Rubrics can serve as a tool to determine students’ level of understanding based on their responses. Rubrics allow both the teacher and student to assess progress and areas for growth. In order to use rubrics effectively, students need to be aware of the criteria and use the rubric as a guide for completing quality work.
When creating rubrics, teachers need to be clear about what quality work looks like and provide samples of work at different levels on the rubric. Students should become familiar with the language on the rubric so teachers can provide descriptive feedback connected to various levels. Involving students in identifying characteristics of quality work allows them to have a clearer picture of the evidence they must demonstrate to show understanding. Involving students in the assessment process provides many benefits that allow students to take ownership of their learning. O’Connor (2009) states, “Student involvement in determining criteria and then judging their work using these criteria achieves several things at once; it gives students more control of their education, it makes evaluation feel less punitive, and it provides an important learning experience in itself” (p. 189). Teachers can then use student work to refine the rubrics created. According to Wiggins & McTighe (2005), “A rubric is never complete until it has been used to evaluate student work and an analysis of different levels of work is used to sharpen the descriptor” (p. 180). This is important because in order for rubrics to serve their purpose they have to provide valid inferences. Wiggins & McTighe (2005) propose two questions for teachers to think about when sharpening descriptors:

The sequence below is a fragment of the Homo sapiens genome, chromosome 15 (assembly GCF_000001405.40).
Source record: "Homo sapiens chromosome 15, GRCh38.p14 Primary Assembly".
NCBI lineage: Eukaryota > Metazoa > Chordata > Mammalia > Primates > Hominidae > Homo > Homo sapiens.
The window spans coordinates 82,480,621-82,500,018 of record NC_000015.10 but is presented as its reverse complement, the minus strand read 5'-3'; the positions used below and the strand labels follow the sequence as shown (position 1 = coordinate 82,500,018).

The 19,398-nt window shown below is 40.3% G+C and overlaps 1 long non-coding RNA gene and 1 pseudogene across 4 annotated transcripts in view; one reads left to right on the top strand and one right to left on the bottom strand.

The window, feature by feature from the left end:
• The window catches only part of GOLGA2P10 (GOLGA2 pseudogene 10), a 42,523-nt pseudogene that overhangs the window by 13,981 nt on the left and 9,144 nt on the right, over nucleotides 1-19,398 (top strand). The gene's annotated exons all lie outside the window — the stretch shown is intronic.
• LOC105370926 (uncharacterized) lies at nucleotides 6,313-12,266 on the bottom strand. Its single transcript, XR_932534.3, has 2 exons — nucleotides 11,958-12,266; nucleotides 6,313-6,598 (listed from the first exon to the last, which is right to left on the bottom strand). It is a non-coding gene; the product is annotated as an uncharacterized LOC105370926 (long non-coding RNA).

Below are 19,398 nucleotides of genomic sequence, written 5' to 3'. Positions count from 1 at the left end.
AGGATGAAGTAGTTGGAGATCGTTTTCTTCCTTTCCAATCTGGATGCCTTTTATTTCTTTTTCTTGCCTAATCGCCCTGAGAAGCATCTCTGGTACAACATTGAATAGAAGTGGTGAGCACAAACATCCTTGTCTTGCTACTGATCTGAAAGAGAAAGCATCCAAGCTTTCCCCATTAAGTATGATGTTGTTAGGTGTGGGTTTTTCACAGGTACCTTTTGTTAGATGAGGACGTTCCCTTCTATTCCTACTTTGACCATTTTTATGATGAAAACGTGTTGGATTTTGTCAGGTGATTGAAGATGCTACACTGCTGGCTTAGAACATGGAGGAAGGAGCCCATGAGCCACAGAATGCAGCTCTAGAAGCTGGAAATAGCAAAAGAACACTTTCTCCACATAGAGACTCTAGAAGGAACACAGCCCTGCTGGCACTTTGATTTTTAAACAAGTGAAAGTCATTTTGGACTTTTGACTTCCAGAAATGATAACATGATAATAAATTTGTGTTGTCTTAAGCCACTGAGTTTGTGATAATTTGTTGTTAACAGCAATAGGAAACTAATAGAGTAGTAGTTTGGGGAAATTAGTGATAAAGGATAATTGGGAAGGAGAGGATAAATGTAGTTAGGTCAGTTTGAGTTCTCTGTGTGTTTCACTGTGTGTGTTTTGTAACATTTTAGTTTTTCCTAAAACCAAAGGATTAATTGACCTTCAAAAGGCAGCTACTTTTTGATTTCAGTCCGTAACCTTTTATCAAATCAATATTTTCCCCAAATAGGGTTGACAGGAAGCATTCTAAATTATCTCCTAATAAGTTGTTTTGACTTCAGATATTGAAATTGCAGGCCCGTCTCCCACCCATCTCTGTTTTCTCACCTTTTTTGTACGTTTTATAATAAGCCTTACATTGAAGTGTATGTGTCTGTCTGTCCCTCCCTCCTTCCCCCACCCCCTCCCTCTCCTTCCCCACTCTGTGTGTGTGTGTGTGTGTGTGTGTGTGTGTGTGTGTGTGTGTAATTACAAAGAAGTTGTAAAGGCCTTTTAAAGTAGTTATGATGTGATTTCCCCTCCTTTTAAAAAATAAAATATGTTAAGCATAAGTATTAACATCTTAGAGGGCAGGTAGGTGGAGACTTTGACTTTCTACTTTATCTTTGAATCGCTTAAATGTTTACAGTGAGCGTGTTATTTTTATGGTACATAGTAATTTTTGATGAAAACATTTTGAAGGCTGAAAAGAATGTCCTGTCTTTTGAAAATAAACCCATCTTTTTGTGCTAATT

- Could the proposed criteria be met but the performer still not demonstrate deep understanding?
- Could the proposed criteria not be met but the performer nonetheless still show understanding?
Providing criteria in the form of a rubric also helps make grades meaningful. Averaging grades over time does not represent a student’s true level of understanding. Students may receive the same grade but have different understandings. Rubrics offer a way to describe a student’s understanding. Wiggins & McTighe (2005) state, “It reflects the reality that individuals can have diverse but valid understanding of the same ideas and experiences” (p. 177). Rubrics also provide meaningful information when communicating grades with parents. Grades have meaning when they are aligned with descriptors that provide a clear picture of students’ understanding. This artifact, RubricUBD, is the rubric I used for my Understanding By Design unit. I designed a four-point rubric to score both the pre- and post-assessment. Each question is worth four points and will receive a score from 1-4. Since each question is aligned with a learning goal, I will be able to determine each students’ level of understanding at each learning goal. The criteria on the rubric for each level will help me determine whether the students’ performance met the learning target.
Chappuis, J., Stiggins, R., Chappuis, S., & Arter, J. (2012). Classroom Assessment for Student Learning: Doing It Right-Using it Well (2nd ed.). Pearson Education, Inc..
O’Connor, K. (2009). How to Grade for Learning, K-12 (3rd ed.). Corwin Press.
Wiggins, G., & McTighe, J., (2005) Understanding by Design. Alexandria, VA: ASCD.